holding still

So, an update. This will probably be all over the place. And it will lack all poetry. But I want to be writing here, so anything is a start.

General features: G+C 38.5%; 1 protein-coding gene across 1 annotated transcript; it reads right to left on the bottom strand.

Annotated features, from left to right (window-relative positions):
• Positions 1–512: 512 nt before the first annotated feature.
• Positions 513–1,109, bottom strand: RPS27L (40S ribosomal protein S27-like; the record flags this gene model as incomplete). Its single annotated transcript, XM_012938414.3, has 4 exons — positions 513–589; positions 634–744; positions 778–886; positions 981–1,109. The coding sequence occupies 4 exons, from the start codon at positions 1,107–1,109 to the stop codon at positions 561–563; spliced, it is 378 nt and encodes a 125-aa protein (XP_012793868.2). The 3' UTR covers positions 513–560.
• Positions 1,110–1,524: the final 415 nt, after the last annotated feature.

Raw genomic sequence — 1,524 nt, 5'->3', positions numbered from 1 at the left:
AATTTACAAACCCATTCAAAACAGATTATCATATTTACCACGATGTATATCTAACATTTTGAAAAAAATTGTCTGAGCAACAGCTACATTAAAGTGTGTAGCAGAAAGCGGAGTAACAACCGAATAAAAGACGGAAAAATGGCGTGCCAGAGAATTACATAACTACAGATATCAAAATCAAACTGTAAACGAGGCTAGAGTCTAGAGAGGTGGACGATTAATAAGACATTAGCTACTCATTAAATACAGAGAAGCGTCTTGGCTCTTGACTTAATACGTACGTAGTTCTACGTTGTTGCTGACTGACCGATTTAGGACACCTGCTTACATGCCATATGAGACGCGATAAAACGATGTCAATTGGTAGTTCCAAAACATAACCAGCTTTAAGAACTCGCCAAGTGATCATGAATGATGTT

Thank you all for your hugely loving responses to our loss of Love Child. That is still ongoing. Love Child’s heart likely stopped beating nine days ago, and I started spotting pretty much immediately. Spotting turned to bleeding within a couple of days, but we’re still waiting for my body to let go of the baby. We are hopeful (I am hopeful) that this will happen naturally, but at some point we will turn to Cytotec. I hope to avoid a D&C. I delivered Emmett Ever at home, and I hope to do so with this baby too. For me, the sense of failure is great. It would mean something to be able to do this well, to lose well. For anyone who wants to know what natural miscarriages can look like, here’s a good account. And by good I mean sad, but honest. This is not unlike our loss of E, though in her case, I was told that it wasn’t happening, so the pain just made me crazy. And I fought it. Resisted every single contraction. And the agony of that resistance nearly broke me. Now I’m having contractions every day, though usually only for two or three hours. And I don’t fight them. I ask for them. I breathe through them. I don’t tell myself that they aren’t real because I wasn’t further along. I don’t dismiss what I’m feeling, nor what J is feeling as she loses another non-gestational child. Mostly, we just wait. We feel paralyzed. We want to grieve, but it feels impossible while we wait. I have rarely felt more stuck.